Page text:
Schweyk in the Second World War at Red Theater | Theater review

Brecht’s satire of the Third Reich underwhelms in a new production by the nascent Red Theater.
Photograph: courtesy of Red Theater Schweyk in the Second World War at Red Theater
By Dan Jakes |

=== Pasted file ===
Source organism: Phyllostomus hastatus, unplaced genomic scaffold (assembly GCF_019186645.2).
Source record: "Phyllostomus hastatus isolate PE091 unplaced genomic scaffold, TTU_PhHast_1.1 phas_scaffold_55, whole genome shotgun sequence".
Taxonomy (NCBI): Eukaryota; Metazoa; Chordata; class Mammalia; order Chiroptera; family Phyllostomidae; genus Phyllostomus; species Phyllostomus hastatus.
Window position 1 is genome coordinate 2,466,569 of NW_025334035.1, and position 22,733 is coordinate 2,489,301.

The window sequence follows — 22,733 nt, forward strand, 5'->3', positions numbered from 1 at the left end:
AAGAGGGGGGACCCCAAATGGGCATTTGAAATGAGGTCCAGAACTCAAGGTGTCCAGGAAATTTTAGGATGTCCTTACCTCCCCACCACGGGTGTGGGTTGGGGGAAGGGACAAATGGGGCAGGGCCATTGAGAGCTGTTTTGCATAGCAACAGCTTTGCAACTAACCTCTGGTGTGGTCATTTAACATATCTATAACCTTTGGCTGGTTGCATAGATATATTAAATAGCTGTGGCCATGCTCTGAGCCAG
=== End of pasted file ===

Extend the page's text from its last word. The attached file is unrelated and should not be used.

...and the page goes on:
I can’t say what Bertolt Brecht had in mind for his portrayal of Adolf Hitler when he wrote this satire on then-current events in World War II, but I doubt it resembled the halfheartedly employed, zany Avenue Q–style felt puppets sparingly used in Red Theater’s ambitious but underwhelming inaugural production. Unable to control his observations on tyranny and logical faults within the Third Reich, layman dog breeder Schweyk (Kevin Cox) lands himself in and out of trouble with the Gestapo during his quest for a mutt for a high-ranking Nazi official. Tepid original folk music by Nicholas Davio and Mike Evans does little to bolster the production’s lagging sense of purpose or innovation.